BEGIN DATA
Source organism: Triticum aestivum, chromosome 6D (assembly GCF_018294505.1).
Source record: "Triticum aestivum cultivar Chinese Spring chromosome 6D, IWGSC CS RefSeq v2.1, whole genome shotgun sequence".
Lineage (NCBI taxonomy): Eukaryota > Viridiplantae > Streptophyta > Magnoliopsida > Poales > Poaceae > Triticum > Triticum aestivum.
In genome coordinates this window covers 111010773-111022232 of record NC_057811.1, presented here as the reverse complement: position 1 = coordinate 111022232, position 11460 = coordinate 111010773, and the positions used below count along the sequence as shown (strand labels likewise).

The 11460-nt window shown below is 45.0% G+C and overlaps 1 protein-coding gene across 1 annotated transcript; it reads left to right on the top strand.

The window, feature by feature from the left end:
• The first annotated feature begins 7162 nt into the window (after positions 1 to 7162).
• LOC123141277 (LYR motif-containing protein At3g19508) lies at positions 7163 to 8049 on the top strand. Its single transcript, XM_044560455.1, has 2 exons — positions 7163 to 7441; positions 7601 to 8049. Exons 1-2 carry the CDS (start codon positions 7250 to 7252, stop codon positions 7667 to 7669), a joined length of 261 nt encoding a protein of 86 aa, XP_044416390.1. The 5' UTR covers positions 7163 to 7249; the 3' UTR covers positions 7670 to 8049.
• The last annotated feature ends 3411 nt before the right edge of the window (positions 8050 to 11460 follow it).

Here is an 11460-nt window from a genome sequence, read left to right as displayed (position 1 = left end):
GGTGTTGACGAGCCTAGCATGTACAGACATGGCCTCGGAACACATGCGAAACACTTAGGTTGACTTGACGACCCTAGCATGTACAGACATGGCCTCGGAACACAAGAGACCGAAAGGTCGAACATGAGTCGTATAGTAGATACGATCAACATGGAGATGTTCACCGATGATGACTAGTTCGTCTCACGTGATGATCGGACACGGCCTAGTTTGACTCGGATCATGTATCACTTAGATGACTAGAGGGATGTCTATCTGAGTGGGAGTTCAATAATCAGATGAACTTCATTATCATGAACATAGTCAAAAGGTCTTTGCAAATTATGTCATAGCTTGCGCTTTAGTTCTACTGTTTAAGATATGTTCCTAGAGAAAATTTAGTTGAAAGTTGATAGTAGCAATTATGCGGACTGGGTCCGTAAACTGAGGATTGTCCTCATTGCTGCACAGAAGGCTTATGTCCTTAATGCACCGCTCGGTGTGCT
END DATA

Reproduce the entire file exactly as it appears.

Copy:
Source organism: Triticum aestivum, chromosome 6D (assembly GCF_018294505.1).
Source record: "Triticum aestivum cultivar Chinese Spring chromosome 6D, IWGSC CS RefSeq v2.1, whole genome shotgun sequence".
Lineage (NCBI taxonomy): Eukaryota > Viridiplantae > Streptophyta > Magnoliopsida > Poales > Poaceae > Triticum > Triticum aestivum.
In genome coordinates this window covers 111010773-111022232 of record NC_057811.1, presented here as the reverse complement: position 1 = coordinate 111022232, position 11460 = coordinate 111010773, and the positions used below count along the sequence as shown (strand labels likewise).

The 11460-nt window shown below is 45.0% G+C and overlaps 1 protein-coding gene across 1 annotated transcript; it reads left to right on the top strand.

The window, feature by feature from the left end:
• The first annotated feature begins 7162 nt into the window (after positions 1 to 7162).
• LOC123141277 (LYR motif-containing protein At3g19508) lies at positions 7163 to 8049 on the top strand. Its single transcript, XM_044560455.1, has 2 exons — positions 7163 to 7441; positions 7601 to 8049. Exons 1-2 carry the CDS (start codon positions 7250 to 7252, stop codon positions 7667 to 7669), a joined length of 261 nt encoding a protein of 86 aa, XP_044416390.1. The 5' UTR covers positions 7163 to 7249; the 3' UTR covers positions 7670 to 8049.
• The last annotated feature ends 3411 nt before the right edge of the window (positions 8050 to 11460 follow it).

Here is an 11460-nt window from a genome sequence, read left to right as displayed (position 1 = left end):
GGTGTTGACGAGCCTAGCATGTACAGACATGGCCTCGGAACACATGCGAAACACTTAGGTTGACTTGACGACCCTAGCATGTACAGACATGGCCTCGGAACACAAGAGACCGAAAGGTCGAACATGAGTCGTATAGTAGATACGATCAACATGGAGATGTTCACCGATGATGACTAGTTCGTCTCACGTGATGATCGGACACGGCCTAGTTTGACTCGGATCATGTATCACTTAGATGACTAGAGGGATGTCTATCTGAGTGGGAGTTCAATAATCAGATGAACTTCATTATCATGAACATAGTCAAAAGGTCTTTGCAAATTATGTCATAGCTTGCGCTTTAGTTCTACTGTTTAAGATATGTTCCTAGAGAAAATTTAGTTGAAAGTTGATAGTAGCAATTATGCGGACTGGGTCCGTAAACTGAGGATTGTCCTCATTGCTGCACAGAAGGCTTATGTCCTTAATGCACCGCTCGGTGTGCT